North and South Meridian Markers before restoration
Meridian Markers and Obelisk after restoration
J.A. Hamilton was responsible for the original marks. From the Observatory Minute Book for 6 Oct 1948, p.2: "South meridian mark repaired, substituted a massive iron ring for the former copper one. The north mark, a light arch, is singularly so chosen for a purpose where the utmost steadiness is required".
One, the northern mark, at Tullyards, just off the Armagh-Loughall Road, is an arch-shaped structure surmounted by two pinnacles. These served to provide the initial alignment of the transit instrument, with finer adjustment provided by a small copper disk with a triangular hole in its centre. A second meridian mark of similar design was built to the south of the Observatory at Corkley but was destroyed in the 19th century. Both of these marks were built in or around the early 1790's and were almost certainly the work of Francis Johnston. A second, southern, meridian mark which still survives was built at Ballyheridan, just beyond the southern extremity of the Palace Wall. It is a square neoclassical column and is probably also the work of Francis Johnston. Adjacent to the northern stone mark stands a cast iron obelisk in the Egyptian style. It is the work of Gardner's foundry at Armagh and was erected in 1864 when the Jones Mural Circle was converted by Robinson to serve as a meridian circle. With his modified instrument, Robinson was able to measure both coordinates of stars, (i.e. right ascension and declination), with the one instrument and a single observer, where previously he had required two. The fine adjustment of the instrument relied on an adjustable pointer which is hidden in the apex of the obelisk so that it was visible from the Observatory, but not to the vandals that so frequently tried Robinson's patience. Both of the northern markers have been recently restored by the Department of the Environment and may be visited by a short excursion from the City.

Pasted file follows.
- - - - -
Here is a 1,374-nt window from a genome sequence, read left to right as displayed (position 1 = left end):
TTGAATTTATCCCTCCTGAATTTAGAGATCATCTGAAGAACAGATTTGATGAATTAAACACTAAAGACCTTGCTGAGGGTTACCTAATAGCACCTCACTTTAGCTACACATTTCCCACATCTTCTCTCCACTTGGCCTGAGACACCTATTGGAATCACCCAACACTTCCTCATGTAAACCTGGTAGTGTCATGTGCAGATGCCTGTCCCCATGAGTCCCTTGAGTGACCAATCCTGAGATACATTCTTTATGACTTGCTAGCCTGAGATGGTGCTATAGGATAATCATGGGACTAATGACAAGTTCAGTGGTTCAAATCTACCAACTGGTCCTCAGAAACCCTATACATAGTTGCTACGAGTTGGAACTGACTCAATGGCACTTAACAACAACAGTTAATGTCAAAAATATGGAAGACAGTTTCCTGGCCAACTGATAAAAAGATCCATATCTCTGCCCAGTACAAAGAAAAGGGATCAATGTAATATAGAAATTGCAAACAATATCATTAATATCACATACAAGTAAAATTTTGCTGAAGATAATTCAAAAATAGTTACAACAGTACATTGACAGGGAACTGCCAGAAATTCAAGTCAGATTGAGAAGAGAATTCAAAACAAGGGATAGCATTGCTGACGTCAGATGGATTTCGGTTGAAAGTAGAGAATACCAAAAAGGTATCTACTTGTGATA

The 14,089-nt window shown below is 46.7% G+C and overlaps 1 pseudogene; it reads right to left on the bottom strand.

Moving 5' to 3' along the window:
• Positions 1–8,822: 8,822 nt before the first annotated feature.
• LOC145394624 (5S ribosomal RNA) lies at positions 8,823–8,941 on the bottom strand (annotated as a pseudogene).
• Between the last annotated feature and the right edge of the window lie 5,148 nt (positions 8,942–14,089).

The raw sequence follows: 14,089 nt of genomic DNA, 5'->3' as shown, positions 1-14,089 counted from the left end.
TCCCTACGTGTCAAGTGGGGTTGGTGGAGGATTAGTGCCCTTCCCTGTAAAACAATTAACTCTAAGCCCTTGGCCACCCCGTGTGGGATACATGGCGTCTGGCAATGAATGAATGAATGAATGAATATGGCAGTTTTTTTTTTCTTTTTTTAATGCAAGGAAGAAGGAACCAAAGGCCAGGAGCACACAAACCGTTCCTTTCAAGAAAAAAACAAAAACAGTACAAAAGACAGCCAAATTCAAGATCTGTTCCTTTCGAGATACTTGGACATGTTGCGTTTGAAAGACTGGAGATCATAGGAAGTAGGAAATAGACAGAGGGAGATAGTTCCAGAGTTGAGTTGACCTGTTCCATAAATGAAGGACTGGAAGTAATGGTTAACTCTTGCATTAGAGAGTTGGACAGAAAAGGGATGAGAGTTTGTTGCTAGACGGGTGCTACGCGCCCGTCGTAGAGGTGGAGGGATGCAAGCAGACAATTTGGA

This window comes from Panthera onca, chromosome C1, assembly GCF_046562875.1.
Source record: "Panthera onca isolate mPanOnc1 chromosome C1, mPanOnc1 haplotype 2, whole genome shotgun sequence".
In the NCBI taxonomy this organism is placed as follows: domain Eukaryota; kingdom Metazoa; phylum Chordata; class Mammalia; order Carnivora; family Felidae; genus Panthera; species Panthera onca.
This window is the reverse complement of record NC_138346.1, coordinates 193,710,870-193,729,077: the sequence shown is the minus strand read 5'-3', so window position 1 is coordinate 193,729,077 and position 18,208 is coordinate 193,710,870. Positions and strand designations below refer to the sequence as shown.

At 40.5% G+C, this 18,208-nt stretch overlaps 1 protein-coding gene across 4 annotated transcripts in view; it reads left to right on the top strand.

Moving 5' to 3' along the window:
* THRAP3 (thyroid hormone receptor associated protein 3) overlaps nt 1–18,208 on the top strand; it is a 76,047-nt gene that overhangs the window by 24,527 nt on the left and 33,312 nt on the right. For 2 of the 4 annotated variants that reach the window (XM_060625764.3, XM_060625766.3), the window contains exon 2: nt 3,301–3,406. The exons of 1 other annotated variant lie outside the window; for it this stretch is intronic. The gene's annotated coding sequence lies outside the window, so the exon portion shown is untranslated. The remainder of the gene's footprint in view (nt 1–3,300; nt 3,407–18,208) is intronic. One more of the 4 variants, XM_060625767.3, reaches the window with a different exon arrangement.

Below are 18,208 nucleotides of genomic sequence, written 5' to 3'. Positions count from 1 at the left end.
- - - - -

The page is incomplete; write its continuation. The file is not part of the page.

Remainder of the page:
Last Revised: 2009 November 5th